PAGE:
I know the Capitals have played the Bruins well this season, but I still like the defending champions in this series. I've watched enough Caps games this season to know that I don't trust them in a seven-game series, even though Alex Ovechkin rediscovered his scoring touch and Nicklas Backstrom has returned. I think the Bruins have the clear advantage in overall skill and physicality and expect them to impose their will and grind down Washington's defensive corps. Capitals goalie Braden Holtby has performed admirably down the stretch after being thrown into the fire, but the playoffs are a different animal. Then again, maybe the whole "no pressure" factor will work in his favor -- and in favor of the Caps as a whole. Whatever, I still like Boston. Bruins in 5.

(3) Florida Panthers vs. (6) New Jersey Devils

The Devils ruined my childhood multiple times, and I still hate them so, so much, regardless of the fact that the Flyers exorcised those demons in the last two playoffs series between the teams. Also, seemingly everyone is writing this series off as an easy Devils romp. Fuck that, the Devils love losing in the first round of the playoffs. Go Panthers, and bring back the rats. Panthers in 7.

(4) Pittsburgh Penguins vs. (5) Philadelphia Flyers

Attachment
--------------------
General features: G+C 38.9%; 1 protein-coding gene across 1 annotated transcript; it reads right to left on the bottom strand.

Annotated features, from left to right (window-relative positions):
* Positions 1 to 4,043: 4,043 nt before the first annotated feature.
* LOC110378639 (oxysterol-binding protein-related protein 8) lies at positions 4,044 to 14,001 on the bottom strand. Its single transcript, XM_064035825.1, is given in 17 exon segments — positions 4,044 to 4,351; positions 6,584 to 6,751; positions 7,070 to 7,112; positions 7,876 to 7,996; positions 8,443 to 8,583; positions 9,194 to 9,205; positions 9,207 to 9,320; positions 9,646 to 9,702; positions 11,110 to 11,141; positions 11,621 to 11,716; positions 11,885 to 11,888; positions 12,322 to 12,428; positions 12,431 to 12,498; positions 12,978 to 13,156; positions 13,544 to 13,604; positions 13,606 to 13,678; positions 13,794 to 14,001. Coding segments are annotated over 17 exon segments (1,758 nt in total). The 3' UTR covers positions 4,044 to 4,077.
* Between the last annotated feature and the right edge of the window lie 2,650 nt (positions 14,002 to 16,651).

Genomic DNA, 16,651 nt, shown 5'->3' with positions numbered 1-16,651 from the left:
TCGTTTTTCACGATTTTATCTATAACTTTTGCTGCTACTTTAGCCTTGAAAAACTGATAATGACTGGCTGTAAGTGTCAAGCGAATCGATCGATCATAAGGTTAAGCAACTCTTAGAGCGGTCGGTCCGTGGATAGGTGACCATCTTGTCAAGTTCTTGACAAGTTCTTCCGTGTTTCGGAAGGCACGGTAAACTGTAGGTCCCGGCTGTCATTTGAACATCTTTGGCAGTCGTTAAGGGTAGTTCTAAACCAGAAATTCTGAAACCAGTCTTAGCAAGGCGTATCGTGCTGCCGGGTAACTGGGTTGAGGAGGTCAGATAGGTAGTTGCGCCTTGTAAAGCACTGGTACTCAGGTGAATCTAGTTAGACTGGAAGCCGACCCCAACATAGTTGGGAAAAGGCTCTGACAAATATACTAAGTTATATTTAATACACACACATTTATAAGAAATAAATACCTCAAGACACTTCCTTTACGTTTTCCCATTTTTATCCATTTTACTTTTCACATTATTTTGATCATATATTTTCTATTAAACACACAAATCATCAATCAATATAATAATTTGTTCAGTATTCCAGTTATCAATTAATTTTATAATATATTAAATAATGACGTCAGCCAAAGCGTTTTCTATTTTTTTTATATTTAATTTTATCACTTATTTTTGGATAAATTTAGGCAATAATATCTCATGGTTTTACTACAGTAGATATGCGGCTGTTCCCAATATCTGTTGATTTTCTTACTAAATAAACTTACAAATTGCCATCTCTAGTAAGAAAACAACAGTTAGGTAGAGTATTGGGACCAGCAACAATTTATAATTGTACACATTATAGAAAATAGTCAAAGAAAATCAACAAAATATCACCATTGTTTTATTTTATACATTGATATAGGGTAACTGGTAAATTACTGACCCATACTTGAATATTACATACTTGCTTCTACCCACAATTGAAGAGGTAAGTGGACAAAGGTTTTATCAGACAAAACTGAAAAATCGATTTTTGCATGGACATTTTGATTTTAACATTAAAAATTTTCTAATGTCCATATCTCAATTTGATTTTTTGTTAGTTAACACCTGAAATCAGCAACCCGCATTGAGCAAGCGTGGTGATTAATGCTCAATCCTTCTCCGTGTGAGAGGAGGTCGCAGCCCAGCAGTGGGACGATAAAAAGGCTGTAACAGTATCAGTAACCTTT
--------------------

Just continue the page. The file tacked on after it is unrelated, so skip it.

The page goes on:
By far the most compelling series of the entire first round, in either conference. It's all anyone's been talking about since hostilities boiled over on the ice and behind the benches at the end of the Flyers' 6-4 victory at CONSOL Energy Center on April 1. If you want to get someone into hockey, have them watch this series. It's going to be a bloodbath, and it's going to be glorious. These teams genuinely despise each other, and the passion and intensity will make for an incredible spectacle. The Penguins are the favorites to win the Stanley Cup -- with good reason -- but the Flyers aren't intimidated. They match up well across the board and aren't hesitant to come at the Pens physically. Plus, the Flyers love playing at the CONSOL Energy Center. Attack with speed, get the cycle game going, and grind them all game long. It'll pay off. I feel a calm, quiet, and almost eerie confidence about playing the Penguins. I actually wanted to play them in the first round. I want to see Sean Couturier match up against Evgeni Malkin and become his permanent foil. I want to see Brayden Schenn continue to elevate his game and play chippy when on the ice with Sidney Crosby. I want to see Claude Giroux continue his mastery of the Penguins. I want to see Scott Hartnell piss everyone off. I want to see Jaromir Jagr and Max Talbot come back to haunt their former team. If Ilya Bryzgalov doesn't poop the bed, I like Philly to pull off the upset. One last thing: Nothing would be sweeter than winning the deciding game in Pittsburgh. Flyers in 7.